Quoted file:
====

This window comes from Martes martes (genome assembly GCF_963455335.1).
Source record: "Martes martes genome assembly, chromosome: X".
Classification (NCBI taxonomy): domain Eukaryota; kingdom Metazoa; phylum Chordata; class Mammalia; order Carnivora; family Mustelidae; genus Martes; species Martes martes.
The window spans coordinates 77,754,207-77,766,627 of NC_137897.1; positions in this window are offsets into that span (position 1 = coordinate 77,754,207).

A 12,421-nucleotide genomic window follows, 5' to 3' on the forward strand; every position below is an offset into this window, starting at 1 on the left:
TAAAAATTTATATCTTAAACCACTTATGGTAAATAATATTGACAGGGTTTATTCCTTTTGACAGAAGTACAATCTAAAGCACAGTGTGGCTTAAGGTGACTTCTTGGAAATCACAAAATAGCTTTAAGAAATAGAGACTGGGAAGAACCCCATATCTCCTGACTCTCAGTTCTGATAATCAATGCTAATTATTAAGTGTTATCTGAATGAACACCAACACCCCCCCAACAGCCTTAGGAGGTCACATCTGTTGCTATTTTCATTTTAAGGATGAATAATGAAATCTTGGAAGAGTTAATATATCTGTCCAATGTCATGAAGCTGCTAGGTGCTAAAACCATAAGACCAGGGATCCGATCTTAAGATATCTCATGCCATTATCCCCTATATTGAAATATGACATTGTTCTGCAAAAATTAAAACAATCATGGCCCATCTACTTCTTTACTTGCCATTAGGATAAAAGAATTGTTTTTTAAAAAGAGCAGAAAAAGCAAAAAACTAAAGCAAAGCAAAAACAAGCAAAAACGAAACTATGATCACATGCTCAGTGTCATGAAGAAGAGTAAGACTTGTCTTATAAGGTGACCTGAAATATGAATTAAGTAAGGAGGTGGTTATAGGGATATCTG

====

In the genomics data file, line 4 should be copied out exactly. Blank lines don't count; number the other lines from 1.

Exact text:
The window spans coordinates 77,754,207-77,766,627 of NC_137897.1; positions in this window are offsets into that span (position 1 = coordinate 77,754,207).